Political Geography 28 (2009) 4–15
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Placing blame: Making sense of Beslan
´ ´ Gearoid O Tuathail
School of Public & International Affairs, Virginia Tech, Alexandria, VA 22314, USA
a b s t r a c t
Keywords: Terrorism Russia North Ossetia Geopolitics Indiscriminate geographies Violence
The aftermaths of terrorist spectacles are intensely consequential moments in the making of geopolitical meaning. This paper develops a critical geopolitical account of the ways in which key actors involved in the terrorist incident at School Number 1 in Beslan North Ossetia constructed its meaning and justiﬁed their actions. The event is examined from three perspectives: the terrorist’s Beslan, the Kremlin’s Beslan and the contested meaning of Beslan among Ossetians and others in the North Caucasus. Multiple sources are utilized in the construction of the account: an English language archive of Russian reporting on the event, accounts of the siege, statements by key protagonists, elite interviews in North Ossetia, and the results of a survey question in North Ossetia and the North Caucasus on Beslan. The paper examines the construction of blame by the various actors and relates it to indiscriminate geographies, sweeping acts of abstraction whose homogenizing effects make (counter)terrorist violence possible. Ó 2009 Elsevier Ltd. All rights reserved.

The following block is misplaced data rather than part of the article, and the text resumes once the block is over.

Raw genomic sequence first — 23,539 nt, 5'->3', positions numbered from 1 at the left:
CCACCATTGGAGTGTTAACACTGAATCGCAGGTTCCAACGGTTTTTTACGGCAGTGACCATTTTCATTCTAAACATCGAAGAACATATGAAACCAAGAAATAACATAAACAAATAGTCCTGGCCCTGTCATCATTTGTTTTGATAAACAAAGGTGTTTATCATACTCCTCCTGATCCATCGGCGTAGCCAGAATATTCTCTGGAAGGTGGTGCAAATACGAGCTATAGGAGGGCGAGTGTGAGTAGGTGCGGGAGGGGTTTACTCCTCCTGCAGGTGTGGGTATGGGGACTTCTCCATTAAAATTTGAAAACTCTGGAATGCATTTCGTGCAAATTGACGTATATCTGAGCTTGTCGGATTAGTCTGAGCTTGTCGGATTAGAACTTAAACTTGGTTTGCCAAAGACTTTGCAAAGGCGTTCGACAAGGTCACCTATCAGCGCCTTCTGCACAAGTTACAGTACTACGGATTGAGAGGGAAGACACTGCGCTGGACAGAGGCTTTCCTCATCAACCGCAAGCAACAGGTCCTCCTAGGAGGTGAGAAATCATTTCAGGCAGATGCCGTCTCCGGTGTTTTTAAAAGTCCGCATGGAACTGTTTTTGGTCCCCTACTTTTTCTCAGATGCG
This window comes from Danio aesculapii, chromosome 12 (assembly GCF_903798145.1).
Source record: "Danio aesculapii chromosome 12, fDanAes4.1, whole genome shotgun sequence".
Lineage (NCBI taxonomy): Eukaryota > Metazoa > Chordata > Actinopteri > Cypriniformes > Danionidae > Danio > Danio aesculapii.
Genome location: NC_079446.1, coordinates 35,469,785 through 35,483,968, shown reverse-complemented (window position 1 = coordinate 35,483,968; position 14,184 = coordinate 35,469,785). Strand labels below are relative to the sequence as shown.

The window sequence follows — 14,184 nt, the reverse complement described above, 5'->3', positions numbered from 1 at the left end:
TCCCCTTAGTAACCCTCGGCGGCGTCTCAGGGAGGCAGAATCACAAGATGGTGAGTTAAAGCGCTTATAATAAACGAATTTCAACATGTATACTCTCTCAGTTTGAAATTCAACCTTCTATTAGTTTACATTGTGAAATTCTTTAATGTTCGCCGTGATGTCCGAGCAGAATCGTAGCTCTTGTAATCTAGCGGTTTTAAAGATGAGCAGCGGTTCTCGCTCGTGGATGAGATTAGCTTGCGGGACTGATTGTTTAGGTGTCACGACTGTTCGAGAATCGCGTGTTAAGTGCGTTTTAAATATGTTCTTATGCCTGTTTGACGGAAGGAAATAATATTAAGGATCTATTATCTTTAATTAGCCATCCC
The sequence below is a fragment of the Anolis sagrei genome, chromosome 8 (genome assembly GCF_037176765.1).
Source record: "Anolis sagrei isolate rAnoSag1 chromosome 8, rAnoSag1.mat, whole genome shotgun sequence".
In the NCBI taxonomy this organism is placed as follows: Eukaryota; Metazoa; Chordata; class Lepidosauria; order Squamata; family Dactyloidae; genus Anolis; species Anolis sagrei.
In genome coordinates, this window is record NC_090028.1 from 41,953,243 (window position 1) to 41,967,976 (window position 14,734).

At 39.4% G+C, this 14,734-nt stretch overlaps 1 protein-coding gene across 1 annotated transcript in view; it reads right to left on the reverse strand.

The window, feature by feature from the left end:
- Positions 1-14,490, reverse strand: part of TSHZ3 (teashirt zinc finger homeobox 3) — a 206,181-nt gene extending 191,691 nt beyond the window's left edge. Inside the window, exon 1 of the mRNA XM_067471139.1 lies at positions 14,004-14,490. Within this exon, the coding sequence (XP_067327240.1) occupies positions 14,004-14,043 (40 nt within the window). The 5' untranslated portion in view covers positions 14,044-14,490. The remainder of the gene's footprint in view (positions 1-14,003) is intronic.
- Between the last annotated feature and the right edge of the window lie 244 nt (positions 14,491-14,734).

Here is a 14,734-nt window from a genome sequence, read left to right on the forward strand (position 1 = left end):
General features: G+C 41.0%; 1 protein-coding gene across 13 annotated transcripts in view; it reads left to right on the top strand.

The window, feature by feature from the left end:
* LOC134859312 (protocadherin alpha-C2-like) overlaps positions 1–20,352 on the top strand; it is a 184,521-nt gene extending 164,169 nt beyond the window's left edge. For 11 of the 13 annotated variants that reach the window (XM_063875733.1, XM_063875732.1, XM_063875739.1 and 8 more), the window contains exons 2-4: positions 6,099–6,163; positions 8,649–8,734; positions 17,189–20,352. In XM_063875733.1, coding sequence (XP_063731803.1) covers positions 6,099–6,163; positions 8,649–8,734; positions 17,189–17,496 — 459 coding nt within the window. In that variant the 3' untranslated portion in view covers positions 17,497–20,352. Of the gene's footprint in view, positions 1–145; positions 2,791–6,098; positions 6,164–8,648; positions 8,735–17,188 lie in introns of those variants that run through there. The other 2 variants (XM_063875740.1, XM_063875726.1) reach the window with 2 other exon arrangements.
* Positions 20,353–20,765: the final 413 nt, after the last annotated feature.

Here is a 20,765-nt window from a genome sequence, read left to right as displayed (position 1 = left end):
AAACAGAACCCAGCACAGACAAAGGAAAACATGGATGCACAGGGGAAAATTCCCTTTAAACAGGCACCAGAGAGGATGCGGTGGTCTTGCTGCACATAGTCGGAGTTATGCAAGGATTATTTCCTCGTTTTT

On 1 September 2004 a group of terrorists surrounded a community of children, parents and teachers celebrating the ﬁrst day of the new school year in Beslan, a southern Russian town in the republic of North Ossetia, and took them hostage. Responding ofﬁcials put the number held at a few hundred, downplaying the reality that 1127 people were captive. For 3 days, the hostages were held in the cramped conditions of School Number 1 (Fig. 1). At least 30 hostages and 3 terrorists died the ﬁrst day. On the second day, former...